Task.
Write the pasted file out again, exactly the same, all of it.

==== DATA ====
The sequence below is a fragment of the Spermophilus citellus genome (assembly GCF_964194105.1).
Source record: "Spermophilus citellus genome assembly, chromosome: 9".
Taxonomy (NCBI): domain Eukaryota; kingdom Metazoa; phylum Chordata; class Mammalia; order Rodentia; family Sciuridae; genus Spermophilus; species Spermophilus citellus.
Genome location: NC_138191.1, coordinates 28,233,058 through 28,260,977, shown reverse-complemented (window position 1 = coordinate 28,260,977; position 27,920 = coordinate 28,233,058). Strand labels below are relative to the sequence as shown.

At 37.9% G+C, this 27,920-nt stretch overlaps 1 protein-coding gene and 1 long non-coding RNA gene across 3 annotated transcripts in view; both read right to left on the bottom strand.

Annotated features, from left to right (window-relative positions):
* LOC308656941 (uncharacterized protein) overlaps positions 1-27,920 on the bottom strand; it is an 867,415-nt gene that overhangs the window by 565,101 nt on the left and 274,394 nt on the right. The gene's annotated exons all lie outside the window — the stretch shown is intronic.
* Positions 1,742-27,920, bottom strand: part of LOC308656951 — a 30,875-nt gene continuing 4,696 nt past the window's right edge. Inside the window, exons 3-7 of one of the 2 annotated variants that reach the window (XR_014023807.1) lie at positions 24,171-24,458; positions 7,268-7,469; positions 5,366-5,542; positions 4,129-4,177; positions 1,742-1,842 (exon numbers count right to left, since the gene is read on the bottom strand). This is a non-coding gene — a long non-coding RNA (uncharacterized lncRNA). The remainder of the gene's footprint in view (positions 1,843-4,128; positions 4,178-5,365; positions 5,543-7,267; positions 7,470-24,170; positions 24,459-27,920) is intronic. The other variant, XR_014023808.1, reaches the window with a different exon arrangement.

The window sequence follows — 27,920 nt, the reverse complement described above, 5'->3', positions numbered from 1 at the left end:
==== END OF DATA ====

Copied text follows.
The sequence below is a fragment of the Spermophilus citellus genome (assembly GCF_964194105.1).
Source record: "Spermophilus citellus genome assembly, chromosome: 9".
Taxonomy (NCBI): domain Eukaryota; kingdom Metazoa; phylum Chordata; class Mammalia; order Rodentia; family Sciuridae; genus Spermophilus; species Spermophilus citellus.
Genome location: NC_138191.1, coordinates 28,233,058 through 28,260,977, shown reverse-complemented (window position 1 = coordinate 28,260,977; position 27,920 = coordinate 28,233,058). Strand labels below are relative to the sequence as shown.

At 37.9% G+C, this 27,920-nt stretch overlaps 1 protein-coding gene and 1 long non-coding RNA gene across 3 annotated transcripts in view; both read right to left on the bottom strand.

Annotated features, from left to right (window-relative positions):
* LOC308656941 (uncharacterized protein) overlaps positions 1-27,920 on the bottom strand; it is an 867,415-nt gene that overhangs the window by 565,101 nt on the left and 274,394 nt on the right. The gene's annotated exons all lie outside the window — the stretch shown is intronic.
* Positions 1,742-27,920, bottom strand: part of LOC308656951 — a 30,875-nt gene continuing 4,696 nt past the window's right edge. Inside the window, exons 3-7 of one of the 2 annotated variants that reach the window (XR_014023807.1) lie at positions 24,171-24,458; positions 7,268-7,469; positions 5,366-5,542; positions 4,129-4,177; positions 1,742-1,842 (exon numbers count right to left, since the gene is read on the bottom strand). This is a non-coding gene — a long non-coding RNA (uncharacterized lncRNA). The remainder of the gene's footprint in view (positions 1,843-4,128; positions 4,178-5,365; positions 5,543-7,267; positions 7,470-24,170; positions 24,459-27,920) is intronic. The other variant, XR_014023808.1, reaches the window with a different exon arrangement.

The window sequence follows — 27,920 nt, the reverse complement described above, 5'->3', positions numbered from 1 at the left end: